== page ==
Linux Commands

Linux tar Command

In Linux, the tar command is one of the essential commands as far as file management is concerned. It’s short for Tape Archive, and it’s used for creating & extracting archive files.  An archive file is a compressed file containing one or multiple files bundled together for more accessible storage and portability.

This guide will demonstrate, using examples, how to create, list, modify and extract tar achieve files and cover some of the most widely used tar command options.

tar Command Syntax

The tar command takes the following syntax:

$ tar [options][archive-file] [file or dir to be archived]

Let’s check out some of the options that go along with the tar command.

tar Command Options

The tar command provides the following options:

-c: This creates an archive file.

-x: The option extracts the archive file.

-f: Specifies the filename of the archive file.

-v: This prints verbose information for any tar operation on the terminal.

-t:  This lists all the files inside an archive file.

-u: This archives a file and then adds it to an existing archive file.

-r:  This updates a file or directory located inside a .tar file

-z: Creates a tar file using gzip compression

-j: Create an archive file using the bzip2 compression

-W: The -w option verifies an archive file.

Create an archive file

The tar utility allows you to create archive files using various compression algorithms such as xz, gzip, and bzip2. The accepted convention is to suffix the archive file with the compression suffix.

For example, when using the gzip compression (using the -z option), the file should bear the  .tar.gz suffix.

For example, the command below creates an archive file called sales.tar.gz from the three PDF files.

$ tar -czvf sales.tar.gz  sales1.pdf sales2.pdf sales3.pdf

Suppose you want to create an archive file using the  bzip2 compression   ( using the -j option ) algorithm. The archive file should be suffixed with a .tar.bz2 extension.

Using our first example, we can compress the three PDF files using the bzip2 algorithm as follows.

$ tar -cjvf sales.tar.bz2 sales1.pdf sales2.pdf sales3.pdf

Apart from archiving files, you can also compress directories. For example, the command below creates a simple tar archive file of the home directory.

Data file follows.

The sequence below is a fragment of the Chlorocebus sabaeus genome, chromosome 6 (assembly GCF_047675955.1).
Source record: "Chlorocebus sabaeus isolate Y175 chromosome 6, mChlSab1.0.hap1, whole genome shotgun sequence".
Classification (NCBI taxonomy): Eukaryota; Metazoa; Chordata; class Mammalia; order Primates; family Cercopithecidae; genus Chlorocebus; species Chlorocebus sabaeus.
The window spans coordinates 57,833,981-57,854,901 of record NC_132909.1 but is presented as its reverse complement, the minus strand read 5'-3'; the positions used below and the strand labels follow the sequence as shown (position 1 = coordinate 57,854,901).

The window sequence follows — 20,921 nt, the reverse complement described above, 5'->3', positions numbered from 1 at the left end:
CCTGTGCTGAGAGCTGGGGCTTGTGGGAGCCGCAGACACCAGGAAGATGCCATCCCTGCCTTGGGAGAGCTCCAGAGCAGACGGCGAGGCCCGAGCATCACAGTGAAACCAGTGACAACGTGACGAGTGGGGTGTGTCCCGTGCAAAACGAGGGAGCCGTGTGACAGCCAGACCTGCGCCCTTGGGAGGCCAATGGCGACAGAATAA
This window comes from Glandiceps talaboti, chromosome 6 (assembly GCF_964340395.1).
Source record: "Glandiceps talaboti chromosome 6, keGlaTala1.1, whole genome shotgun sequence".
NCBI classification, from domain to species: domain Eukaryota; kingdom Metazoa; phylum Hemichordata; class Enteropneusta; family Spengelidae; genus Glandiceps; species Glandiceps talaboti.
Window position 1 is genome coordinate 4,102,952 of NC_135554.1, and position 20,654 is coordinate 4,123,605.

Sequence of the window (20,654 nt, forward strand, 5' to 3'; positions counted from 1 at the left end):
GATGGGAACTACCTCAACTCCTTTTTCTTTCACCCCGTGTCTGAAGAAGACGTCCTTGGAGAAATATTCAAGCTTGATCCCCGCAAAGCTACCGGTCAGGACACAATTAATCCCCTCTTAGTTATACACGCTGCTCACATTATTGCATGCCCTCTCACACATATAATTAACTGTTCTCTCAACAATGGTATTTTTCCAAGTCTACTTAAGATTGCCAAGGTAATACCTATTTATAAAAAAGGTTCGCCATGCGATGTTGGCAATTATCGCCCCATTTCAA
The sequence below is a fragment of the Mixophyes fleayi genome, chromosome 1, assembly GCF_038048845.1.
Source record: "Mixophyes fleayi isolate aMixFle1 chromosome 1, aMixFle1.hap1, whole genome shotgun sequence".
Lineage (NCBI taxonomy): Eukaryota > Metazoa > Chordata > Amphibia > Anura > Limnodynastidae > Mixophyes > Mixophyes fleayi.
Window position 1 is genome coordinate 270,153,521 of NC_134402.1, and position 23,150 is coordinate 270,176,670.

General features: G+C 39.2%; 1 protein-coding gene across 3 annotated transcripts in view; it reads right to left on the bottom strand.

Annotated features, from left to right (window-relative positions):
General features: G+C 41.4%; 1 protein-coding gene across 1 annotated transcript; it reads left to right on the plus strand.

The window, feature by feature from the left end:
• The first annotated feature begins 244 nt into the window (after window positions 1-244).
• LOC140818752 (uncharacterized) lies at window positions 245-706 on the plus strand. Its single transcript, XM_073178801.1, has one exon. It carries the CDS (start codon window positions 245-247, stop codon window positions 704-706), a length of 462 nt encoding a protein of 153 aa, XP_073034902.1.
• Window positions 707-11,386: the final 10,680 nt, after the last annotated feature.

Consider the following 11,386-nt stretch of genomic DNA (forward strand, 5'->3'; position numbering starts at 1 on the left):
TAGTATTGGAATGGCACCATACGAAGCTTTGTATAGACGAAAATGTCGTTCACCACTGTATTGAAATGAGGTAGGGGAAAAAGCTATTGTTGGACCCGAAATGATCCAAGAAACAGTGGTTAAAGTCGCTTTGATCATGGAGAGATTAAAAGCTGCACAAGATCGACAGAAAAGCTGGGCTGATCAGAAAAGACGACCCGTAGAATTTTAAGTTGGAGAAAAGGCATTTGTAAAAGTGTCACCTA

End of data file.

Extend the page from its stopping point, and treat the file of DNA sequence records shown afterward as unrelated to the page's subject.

$ tar -cvf home.tar /home/james

List the contents of an archive file

Using the -t option, you can have a peek or list the contents of an archive file without extracting it as shown.

$ tar -tf sales.tar.gz

Extract an archive file in the current directory

To extract an archive file in the current working directory, use the -x option as shown below. In the example below, we are uncompressing or extracting the documents.tar.gz archive, which contains three text files.

$ tar -xvf documents.tar.gz

Extract an archive file in a separate directory

To extract an archive file to a different directory, the -C option is followed by the destination path, as shown in the example below.

$ tar -xvf documents.tar.gz -C /tmp/files

Extract specific files from an archive

You can extract certain specified files by listing them one by one on the command line. In the example below, we are extracting the files file1.txt and file2.txt from the   documents.tar.gz archive.

$ tar -xvf documents.tar.gz file1.txt file2.txt

Add a file to a .tar archive

To add or append a .tar archive file, use the  -r option as shown. Here, we are adding the file file3.txt to the archives.tar archive.

$ tar -rvf archives.tar file3.txt

Remove a file from a .tar archive

To remove a file from a .tar archive, use the –delete option as shown. Here, we are doing the complete opposite and removing the file file3.txt  instead.

$ tar --delete -f archives.tar file3.txt

Wrapping up

As you have seen, the tar command is essential in creating and extracting archive files. It provides an array of command options that help you manage archive files created from various algorithms such as gzip, xz, and bzip2.

About the author

Karim Buzdar

Karim Buzdar holds a degree in telecommunication engineering and holds several sysadmin certifications. As an IT engineer and technical author, he writes for various web sites. He blogs at LinuxWays.